payment (about $6 covering half the costs if you want a shirt) and more
 important plz thank ALL the silent volunteers silently working their butts
 off on DC logistics around Sept 6-11's http://wiki.laptop.org/go/ClassActs
 :)

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Re: [Sugar-devel] erasing the journal and config

2009-08-27 Thread Edward Cherlin
On Thu, Aug 27, 2009 at 8:17 AM, Daniel Draked...@laptop.org wrote:
 2009/8/27 Sameer Verma sve...@sfsu.edu:
 We have a lending library at SFSU, ready to go, but we need to have a
 way to erase the config and journal every time the XO comes back from
 a borrower.

 In my opinion, this is silly. Teach them how to run a script, teach
 them how to reflash or tell them to stop being difficult.

 As for the borrowers end - this is sillier. What are you expecting the
 borrowers to actually do with their XOs? It's for generating
 contributions to the community, right?

It is a fundamental principle of Customer Relations that you don't
tell users what they want to do with your product. If people have a
security concern, you deal with it or risk losing them and their
friends etc. permanently.

If you need to be convinced, ask any librarian about National Security
letters demanding a patron's reading list. You will get an earful.

 Daniel
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Re: The Next Wave of Activity Sharing

2009-07-26 Thread Edward Cherlin
On Fri, Jul 24, 2009 at 12:01 PM, Joshua Eddyjoshuage...@gmail.com wrote:
 Sugar Labs DC would like to propose an exciting new direction for the
 development of the Sugar interface.  It is our belief that in the
 spirit of sharing and collaboration, Sugar activities should be
 publishable to the Internet, just as they are in Scratch
 (http://scratch.mit.edu/), another children's software suite.

+1

I am working on math lessons in Turtle Art at the moment, and was just
wishing for this. Right now it is very clumsy to export Journal
entries.

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Re: is anyone actually doing Windows on XO work here?

2009-07-21 Thread Edward Cherlin
On Mon, Jul 20, 2009 at 5:13 PM, Carlos Nazarenoobject...@gmail.com wrote:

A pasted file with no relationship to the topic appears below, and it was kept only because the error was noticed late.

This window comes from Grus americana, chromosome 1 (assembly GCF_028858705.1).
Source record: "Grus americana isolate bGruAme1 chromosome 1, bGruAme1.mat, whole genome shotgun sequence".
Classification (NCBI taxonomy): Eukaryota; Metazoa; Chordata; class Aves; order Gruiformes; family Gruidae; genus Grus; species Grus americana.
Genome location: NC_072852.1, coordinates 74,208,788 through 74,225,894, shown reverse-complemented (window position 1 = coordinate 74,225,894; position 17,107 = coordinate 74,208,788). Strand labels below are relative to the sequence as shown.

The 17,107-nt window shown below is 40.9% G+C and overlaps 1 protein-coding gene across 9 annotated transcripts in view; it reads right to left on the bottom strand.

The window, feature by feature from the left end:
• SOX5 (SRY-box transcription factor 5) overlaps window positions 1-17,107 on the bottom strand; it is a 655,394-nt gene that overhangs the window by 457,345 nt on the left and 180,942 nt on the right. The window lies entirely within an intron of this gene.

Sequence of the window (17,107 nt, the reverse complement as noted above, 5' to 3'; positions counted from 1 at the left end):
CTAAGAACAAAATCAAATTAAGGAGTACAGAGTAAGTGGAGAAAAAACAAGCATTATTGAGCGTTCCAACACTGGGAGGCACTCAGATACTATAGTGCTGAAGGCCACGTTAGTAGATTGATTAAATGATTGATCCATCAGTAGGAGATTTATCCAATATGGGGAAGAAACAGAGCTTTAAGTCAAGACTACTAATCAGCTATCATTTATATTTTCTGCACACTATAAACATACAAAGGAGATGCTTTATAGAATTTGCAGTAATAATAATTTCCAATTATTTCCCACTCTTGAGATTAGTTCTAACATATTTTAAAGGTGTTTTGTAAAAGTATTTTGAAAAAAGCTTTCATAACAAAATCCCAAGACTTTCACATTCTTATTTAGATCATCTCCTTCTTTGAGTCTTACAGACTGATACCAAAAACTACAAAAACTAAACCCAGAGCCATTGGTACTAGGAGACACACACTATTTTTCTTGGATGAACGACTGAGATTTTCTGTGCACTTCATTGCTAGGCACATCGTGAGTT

Hey all.

 Check out the latest piece:
 Negroponte Sees Sugar As OLPC's Biggest Mistake
 http://linux.slashdot.org/article.pl?sid=09/07/20/1628228

 (The title is bad FUD from OLPC News -- it's actually Negroponte
 saying that Sugar should have been run as an application instead of
 the main OS layer/frontend and not Sugar itself as the mistake.)

Most of Slashdot is FUD, even if the headline is correct. I have
replied to several such stories about OLPC/Sugar and about other
important topics, on Slashdot and elsewhere, and you are all free to
quote me on this one. I've given up on Slashdot, since all but one of
my factual posts has been modded down to 1. I conclude that Slashdot
readers, like many in the political world, don't want to be distracted
from setting the world straight by facts.

http://xkcd.com/386/ Duty Calls

site:slashdot.org mokurai
#
Slashdot | One Laptop Per Child and Intel Join Forces
Re:OLPC is a project - Classmate is a device... by jabuzz (Score:2)
Friday July 13, @03:55PM; Re:OLPC is a project - Classmate is a
device... by Mokurai ...
hardware.slashdot.org/hardware/07/07/13/1646218.shtml - Cached - Similar -
#
Slashdot | Attempts to Count Linux Users Remain Pointless
Re:Start counting here by vimh42 (Score:1) Monday July 09, @12:10PM;
Re:Start counting here by Mokurai (Score:1) Friday July 13, @05:22PM
...
linux.slashdot.org/linux/07/07/09/1424259.shtml - Cached - Similar -
#
Slashdot | Open Voting at OSCON
Re:Modest proposal: Run it on Diebold's hardware? by Mokurai (Score:1)
Thursday April 22 2004, @06:05PM. Re:Modest proposal: Run it on
Diebold's hardware? ...
slashdot.org/articles/04/04/22/1913223.shtml - Similar -
#
Slashdot | President Of India Advocates OSS
... @10:18PM; OSS in home of Simputer by Mokurai (Score:1) Thursday
May 29 2003, @11:05PM; I2IT and IIIT by shamir_k (Score:1) Friday May
30 2003, @12:40AM ...
slashdot.org/articles/03/05/29/1226247.shtml?tid... - Cached - Similar -
#
Slashdot | Why Unicode Won't Work on the Internet
... (Score:1) Saturday June 09 2001, @01:04PM; Unicode character
allocation (was Unicode's reply) by Mokurai (Score:1) Thursday June 07
2001, @03:19PM ...
slashdot.org/mainpage/01/05/20/1431230.shtml?tid=95 - Cached - Similar -
#
Slashdot | Celebrating Spam's Ten-Year Anniversary
Re:The only solution to spam by Mokurai (Score:1) Friday March 05
2004, @03:03PM. when it's 20 by va3atc (Score:2) Friday March 05 2004,
@01:11PM ...
slashdot.org/articles/04/03/05/160229.shtml - Cached - Similar -
#
Slashdot | Diebold Voting Systems Grossly Insecure
Diebold Voting Systems Grossly Insecure -- article related to Bug and
United States.
it.slashdot.org/it/03/07/24/153258.shtml - Similar -

 Now everytime there's a piece on OLPC at Slashdot.org, it seems 30% of
 the comment traffic is composed of bashing OLPC for caving in to
 Microsoft and Windows.

 Now AFAIK, there's little to no Windows work being done in-house by
 the OLPC team, and it's all or mostly at Microsoft's side that the
 work's being done.

 And AFAIK, the deal is that you buy the machine, you're free to run
 any software you want on it. We're not stopping you from running
 Windows even though we're pushing Sugar.

 In this case, OLPC is not really in bed with MS but is more of
 allowing MS to run Windows on the OLPC the same way users can install
 any software they want on their PCs.

 Am I correct in this assumption?

 I'm sick and tired of the this OLPC-MS FUD (Fear-Uncertainty-Doubt) on
 Slashdot (one of the highest-traffic websites, so high that getting